It is common to find aspirational statements in enterprise agreements. Often they are simply intended to extol organisational aims, rather than create binding obligations. Although permissible, the danger of such statements is that they might be construed as creating binding obligations, which carry with them penal consequences for non-compliance. 

This is amply demonstrated by the decision of the majority of the Full Court of the Federal Court in National Tertiary Education Union v La Trobe University [2015] FCAFC 142 (8 October 2015).


The appellant (NTEU) and the respondent (La Trobe) were covered by an enterprise agreement known as the La Trobe University Collective Agreement 2014 (Agreement).    

Clause 74 of the Agreement provided as follows:

The University is committed to job security. Wherever possible redundancies are to be avoided and compulsory retrenchment used as a last resort. The University reserves the right to use the agreed redundancy procedures and provisions set out in this Agreement when all reasonable attempts to mitigate against such action and to avoid job loss have been unsuccessful.

Section 50 of the Fair Work Act 2009 (Cth) (FW Act) prohibits a person from contravening a term of an enterprise agreement.

The NTEU alleged that (in breach of section 50) La Trobe had implemented a proposed restructure with the consequence that 280 employees of La Trobe would have their employment terminated for redundancy. The NTEU alleged that in the implementation of the proposed restructure La Trobe should have taken, but failed to take, specified action in contravention of cl 74 of the Agreement:

  • not to use compulsory redundancies other than as a last resort;
  • to ensure that redundancies were avoided wherever possible; and
  • to make reasonable attempts to mitigate against compulsory redundancies and to avoid job losses.


The key issue determined by the Federal Court was:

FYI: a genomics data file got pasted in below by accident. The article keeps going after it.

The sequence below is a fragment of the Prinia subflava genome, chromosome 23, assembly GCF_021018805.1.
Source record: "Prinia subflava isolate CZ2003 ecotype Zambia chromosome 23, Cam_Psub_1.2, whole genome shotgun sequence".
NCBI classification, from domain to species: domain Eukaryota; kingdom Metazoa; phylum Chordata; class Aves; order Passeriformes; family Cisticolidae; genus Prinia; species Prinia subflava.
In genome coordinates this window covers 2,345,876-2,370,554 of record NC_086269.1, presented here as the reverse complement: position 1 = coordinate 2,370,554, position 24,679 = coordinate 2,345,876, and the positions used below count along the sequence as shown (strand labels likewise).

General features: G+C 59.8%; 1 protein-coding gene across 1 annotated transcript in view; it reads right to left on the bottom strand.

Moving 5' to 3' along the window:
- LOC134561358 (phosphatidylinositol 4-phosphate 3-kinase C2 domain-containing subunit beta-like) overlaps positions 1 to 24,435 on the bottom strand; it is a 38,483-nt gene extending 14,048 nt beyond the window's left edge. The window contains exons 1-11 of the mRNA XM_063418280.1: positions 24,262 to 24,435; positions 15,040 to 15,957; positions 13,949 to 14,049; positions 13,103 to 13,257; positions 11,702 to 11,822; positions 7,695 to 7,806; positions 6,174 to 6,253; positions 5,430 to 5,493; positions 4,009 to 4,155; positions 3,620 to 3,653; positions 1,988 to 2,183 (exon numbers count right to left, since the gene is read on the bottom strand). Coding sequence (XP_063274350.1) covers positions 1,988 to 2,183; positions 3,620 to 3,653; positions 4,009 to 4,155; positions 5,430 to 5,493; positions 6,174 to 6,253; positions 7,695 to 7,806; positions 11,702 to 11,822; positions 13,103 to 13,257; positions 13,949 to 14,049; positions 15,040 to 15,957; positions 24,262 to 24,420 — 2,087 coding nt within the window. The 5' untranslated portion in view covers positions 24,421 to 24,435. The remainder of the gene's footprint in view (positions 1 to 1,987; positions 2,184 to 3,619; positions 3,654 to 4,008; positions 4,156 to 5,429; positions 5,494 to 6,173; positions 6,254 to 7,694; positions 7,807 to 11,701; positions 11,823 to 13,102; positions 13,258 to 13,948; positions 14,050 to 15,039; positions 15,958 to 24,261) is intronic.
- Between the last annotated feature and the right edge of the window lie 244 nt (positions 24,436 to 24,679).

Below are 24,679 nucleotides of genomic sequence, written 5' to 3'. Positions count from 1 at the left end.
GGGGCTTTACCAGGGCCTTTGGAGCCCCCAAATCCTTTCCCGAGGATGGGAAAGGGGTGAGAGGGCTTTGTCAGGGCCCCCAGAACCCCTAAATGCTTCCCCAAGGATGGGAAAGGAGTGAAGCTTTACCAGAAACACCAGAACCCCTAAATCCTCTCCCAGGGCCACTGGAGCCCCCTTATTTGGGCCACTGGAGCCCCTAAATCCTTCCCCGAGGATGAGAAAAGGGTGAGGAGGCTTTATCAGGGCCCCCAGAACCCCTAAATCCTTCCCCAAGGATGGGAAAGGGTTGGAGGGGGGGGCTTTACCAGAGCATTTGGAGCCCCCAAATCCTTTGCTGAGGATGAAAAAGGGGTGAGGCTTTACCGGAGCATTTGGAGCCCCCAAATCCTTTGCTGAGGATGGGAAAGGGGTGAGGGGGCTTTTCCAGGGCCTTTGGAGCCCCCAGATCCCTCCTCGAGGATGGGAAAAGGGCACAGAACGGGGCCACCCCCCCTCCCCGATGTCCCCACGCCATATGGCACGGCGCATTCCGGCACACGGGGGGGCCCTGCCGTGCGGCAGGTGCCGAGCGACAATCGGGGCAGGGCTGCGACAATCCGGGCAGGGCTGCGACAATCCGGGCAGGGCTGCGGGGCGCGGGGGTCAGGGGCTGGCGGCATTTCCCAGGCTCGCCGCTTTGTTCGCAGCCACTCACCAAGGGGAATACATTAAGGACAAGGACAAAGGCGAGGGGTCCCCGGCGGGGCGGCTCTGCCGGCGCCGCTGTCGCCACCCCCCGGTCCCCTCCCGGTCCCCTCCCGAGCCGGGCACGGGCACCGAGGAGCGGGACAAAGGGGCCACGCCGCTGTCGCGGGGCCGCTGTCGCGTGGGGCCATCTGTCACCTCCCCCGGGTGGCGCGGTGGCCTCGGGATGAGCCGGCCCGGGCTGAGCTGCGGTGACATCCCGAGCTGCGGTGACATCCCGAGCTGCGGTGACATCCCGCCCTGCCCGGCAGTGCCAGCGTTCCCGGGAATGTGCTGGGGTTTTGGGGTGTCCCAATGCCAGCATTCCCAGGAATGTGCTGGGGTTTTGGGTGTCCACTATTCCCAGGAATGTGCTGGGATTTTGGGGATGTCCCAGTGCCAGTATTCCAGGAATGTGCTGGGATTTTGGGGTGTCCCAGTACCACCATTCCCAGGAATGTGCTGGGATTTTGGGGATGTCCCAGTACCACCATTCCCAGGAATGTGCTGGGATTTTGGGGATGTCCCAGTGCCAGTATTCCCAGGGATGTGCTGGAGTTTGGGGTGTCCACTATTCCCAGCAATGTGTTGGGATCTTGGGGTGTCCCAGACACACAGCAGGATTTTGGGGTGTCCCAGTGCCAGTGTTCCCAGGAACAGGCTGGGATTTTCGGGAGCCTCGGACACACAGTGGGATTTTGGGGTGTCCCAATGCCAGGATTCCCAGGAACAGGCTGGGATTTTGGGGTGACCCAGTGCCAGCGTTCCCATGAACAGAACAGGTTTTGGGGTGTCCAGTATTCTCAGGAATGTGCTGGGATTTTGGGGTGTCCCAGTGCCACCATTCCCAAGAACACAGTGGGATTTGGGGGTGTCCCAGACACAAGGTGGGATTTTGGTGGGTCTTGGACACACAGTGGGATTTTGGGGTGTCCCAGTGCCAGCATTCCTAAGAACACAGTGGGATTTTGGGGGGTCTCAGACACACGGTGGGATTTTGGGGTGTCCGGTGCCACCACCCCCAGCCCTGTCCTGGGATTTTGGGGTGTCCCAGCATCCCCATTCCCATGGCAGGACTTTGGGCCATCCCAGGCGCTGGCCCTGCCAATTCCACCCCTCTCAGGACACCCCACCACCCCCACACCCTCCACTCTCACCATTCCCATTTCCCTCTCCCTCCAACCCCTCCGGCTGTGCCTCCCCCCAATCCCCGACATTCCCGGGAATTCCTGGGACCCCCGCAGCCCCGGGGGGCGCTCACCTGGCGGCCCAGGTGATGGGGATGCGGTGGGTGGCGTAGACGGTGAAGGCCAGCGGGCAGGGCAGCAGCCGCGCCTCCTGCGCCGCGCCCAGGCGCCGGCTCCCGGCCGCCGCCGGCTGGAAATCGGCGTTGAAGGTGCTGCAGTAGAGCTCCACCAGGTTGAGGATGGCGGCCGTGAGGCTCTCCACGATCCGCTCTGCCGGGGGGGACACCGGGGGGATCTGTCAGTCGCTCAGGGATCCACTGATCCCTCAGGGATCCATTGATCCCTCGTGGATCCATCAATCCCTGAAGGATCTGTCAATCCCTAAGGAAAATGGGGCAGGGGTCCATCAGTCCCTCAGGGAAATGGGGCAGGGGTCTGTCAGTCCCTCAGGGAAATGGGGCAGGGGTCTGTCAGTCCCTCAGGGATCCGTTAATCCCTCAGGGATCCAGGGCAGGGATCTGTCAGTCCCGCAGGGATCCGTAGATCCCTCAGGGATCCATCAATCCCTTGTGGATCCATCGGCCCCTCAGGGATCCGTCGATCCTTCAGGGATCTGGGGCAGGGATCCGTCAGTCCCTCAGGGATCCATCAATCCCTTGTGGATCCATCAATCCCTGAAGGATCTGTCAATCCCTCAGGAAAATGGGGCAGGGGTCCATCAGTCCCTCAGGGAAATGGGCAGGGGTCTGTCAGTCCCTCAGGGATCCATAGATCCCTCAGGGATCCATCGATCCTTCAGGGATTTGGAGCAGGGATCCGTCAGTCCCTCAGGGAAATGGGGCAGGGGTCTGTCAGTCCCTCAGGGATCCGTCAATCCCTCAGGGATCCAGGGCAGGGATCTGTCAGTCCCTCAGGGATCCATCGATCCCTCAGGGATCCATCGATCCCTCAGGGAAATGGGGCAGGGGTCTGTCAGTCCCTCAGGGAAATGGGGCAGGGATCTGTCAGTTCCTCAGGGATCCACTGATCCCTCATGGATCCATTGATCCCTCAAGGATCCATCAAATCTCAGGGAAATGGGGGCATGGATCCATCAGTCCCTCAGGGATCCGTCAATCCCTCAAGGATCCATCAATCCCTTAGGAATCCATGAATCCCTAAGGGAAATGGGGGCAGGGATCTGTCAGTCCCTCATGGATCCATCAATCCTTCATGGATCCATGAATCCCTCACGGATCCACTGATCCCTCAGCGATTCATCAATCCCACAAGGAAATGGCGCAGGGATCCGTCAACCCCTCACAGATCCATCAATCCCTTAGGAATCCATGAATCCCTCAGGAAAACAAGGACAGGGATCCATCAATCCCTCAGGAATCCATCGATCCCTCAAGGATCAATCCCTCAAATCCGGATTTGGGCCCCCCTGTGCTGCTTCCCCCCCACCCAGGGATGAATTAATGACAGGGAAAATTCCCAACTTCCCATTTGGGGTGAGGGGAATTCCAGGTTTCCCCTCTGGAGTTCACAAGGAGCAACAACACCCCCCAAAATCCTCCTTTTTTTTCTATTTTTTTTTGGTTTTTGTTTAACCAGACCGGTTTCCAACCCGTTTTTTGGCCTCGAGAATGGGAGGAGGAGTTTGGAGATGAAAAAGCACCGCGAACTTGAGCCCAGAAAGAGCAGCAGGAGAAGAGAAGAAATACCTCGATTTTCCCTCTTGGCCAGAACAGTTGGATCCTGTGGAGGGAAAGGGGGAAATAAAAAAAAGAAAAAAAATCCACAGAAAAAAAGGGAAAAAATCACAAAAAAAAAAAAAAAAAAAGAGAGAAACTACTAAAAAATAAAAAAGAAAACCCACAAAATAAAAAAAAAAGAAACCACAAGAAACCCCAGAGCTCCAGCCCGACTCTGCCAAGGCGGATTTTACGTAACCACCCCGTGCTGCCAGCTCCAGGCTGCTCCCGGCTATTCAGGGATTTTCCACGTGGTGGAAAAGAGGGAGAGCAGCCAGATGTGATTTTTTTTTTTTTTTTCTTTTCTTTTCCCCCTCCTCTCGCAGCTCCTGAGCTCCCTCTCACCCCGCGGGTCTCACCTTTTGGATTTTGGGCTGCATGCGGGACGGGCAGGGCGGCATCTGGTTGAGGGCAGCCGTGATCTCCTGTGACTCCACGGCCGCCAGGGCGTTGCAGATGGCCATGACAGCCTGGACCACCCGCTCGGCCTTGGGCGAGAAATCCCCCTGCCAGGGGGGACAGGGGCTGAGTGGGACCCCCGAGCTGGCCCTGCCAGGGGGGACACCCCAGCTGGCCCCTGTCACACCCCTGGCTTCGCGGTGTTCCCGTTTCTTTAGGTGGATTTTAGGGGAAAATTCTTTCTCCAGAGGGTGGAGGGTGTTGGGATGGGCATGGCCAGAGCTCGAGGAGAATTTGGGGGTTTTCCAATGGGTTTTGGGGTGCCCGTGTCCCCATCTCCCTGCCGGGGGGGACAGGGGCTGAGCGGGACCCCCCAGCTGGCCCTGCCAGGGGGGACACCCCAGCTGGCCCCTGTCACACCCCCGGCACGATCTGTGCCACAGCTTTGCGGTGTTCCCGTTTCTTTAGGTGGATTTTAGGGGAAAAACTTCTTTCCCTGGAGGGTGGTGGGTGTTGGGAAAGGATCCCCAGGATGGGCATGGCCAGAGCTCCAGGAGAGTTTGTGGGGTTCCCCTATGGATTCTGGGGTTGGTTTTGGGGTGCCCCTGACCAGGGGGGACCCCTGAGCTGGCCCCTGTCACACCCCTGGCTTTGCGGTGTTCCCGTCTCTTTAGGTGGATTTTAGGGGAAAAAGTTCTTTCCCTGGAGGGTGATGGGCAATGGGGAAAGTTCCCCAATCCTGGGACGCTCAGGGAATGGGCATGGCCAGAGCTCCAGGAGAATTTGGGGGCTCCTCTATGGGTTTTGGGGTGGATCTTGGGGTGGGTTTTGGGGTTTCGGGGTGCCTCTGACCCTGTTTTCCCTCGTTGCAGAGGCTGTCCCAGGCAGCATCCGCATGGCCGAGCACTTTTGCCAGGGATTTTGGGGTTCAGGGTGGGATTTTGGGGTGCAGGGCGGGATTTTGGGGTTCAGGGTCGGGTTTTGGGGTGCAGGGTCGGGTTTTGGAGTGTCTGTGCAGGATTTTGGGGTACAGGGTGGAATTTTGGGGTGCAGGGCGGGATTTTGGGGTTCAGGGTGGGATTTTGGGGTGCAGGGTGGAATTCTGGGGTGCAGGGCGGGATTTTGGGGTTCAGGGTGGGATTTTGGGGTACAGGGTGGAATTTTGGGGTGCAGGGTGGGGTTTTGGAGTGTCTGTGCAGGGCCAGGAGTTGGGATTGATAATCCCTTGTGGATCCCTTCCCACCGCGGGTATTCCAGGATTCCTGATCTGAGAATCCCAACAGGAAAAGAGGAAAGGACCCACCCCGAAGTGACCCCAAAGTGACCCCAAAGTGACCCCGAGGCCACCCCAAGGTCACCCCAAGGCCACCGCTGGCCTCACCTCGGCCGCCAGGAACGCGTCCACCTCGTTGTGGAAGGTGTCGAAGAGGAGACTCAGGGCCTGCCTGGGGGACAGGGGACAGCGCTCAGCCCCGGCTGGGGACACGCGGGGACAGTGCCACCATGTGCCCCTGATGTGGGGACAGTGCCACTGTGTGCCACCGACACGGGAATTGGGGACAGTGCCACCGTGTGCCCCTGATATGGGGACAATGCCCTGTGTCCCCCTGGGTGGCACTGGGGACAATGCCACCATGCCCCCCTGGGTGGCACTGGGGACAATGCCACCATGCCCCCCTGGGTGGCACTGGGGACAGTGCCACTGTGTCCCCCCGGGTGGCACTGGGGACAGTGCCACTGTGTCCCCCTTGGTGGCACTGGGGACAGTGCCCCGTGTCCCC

Whether, on its true construction, Clause 74 imposed any and, if so, what binding obligations on the University.[1]

It was not in dispute that the first sentence of cl 74 was aspirational. As to the remainder, Tracey J at first instance concluded that the second and third sentences of cl 74, either separately or collectively, did not impose obligations on La Trobe. The NTEU’s application was, therefore, dismissed. The NTEU then appealed to a Full Court of the Federal Court.


A majority of the Full Court (Bromberg and White JJ, with Jessup J dissenting) allowed the NTEU’s appeal.

In essence, Bromberg J allowed the appeal for the following reasons:

The second sentence [of cl 74] deals with method. It identifies the means or mechanism by which the overarching goal [in the aspirational first sentence] is to be effected or carried into practice ... The words specify what is to be done (redundancies are to be avoided) and what is not to be done (compulsory retrenchment is only to be used as a last resort) and when and in what circumstances that is to occur (“wherever possible”). In that context, there is nothing aspirational conveyed by the word “are” in the phrase “are to be avoided”. Nor does a direction made in that context that something only be done as “a last resort” connote an aspiration ... It imposes a stringent limitation upon action otherwise available.